A recent study by leading think-tank the International Longevity Centre has suggested that people should aim to save a minimum of 11% of their income in order ‘to achieve an adequate retirement income’, which is defined as 70% of the amount earned whilst working. The think-tank emphasises that this is a minimum amount and in fact recommends a figure closer to 20%, particularly for younger adults near the start of their working life. Getting into good habits to save for your retirement can be tough, but here are a few suggestions if you’re not sure how to start.
Make automatic contributions – Auto-enrolment has recently been rolled out to aid making automatic pension contributions as easy as possible. With a portion of your pay being taken out and saved into a pension scheme before you even see it, you’ll find it much easier to live off the rest of your salary safe in the knowledge you’re putting a little away each month for your future.
Gradually save more over time – Making small increases to the contributions you’re making will help boost your pension pot in the long term. Aim to raise the amount you’re saving at least every twelve months, or every six months if you’re in a position to do so. Some automatic contribution systems have an ‘auto-increase’ option, making it even easier to regularly save a little more. If you receive a pay rise or bonus, use this as an opportunity to save a little more too.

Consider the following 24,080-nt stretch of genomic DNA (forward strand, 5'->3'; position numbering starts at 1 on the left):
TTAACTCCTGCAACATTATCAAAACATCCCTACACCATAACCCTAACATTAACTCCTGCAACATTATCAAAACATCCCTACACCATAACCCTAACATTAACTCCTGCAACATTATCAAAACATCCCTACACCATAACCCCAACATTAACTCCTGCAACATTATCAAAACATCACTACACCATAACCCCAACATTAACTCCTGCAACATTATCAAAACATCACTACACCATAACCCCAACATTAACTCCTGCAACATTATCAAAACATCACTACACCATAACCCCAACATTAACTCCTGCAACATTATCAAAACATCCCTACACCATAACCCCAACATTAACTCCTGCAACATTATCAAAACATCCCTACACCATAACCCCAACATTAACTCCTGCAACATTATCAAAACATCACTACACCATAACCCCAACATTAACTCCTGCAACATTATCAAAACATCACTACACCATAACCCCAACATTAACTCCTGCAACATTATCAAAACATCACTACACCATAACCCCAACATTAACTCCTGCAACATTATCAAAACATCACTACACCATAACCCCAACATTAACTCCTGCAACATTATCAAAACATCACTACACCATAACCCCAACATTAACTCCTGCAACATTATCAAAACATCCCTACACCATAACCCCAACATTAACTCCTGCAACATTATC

Take advantage of contribution matching – Some employers will match any pension contributions you make, effectively doubling the amount you’re saving for your future. Don’t see this as an opportunity to save less yourself, however, as increasing your contributions even a little will mean your employer will put more away for you too.
Boost your income – If you’re still struggling to put away enough for your future, then you might want to consider increasing the amount you’re earning each month. Have a look at freelance or part-time work and make sure you save as much of your extra income into your pension.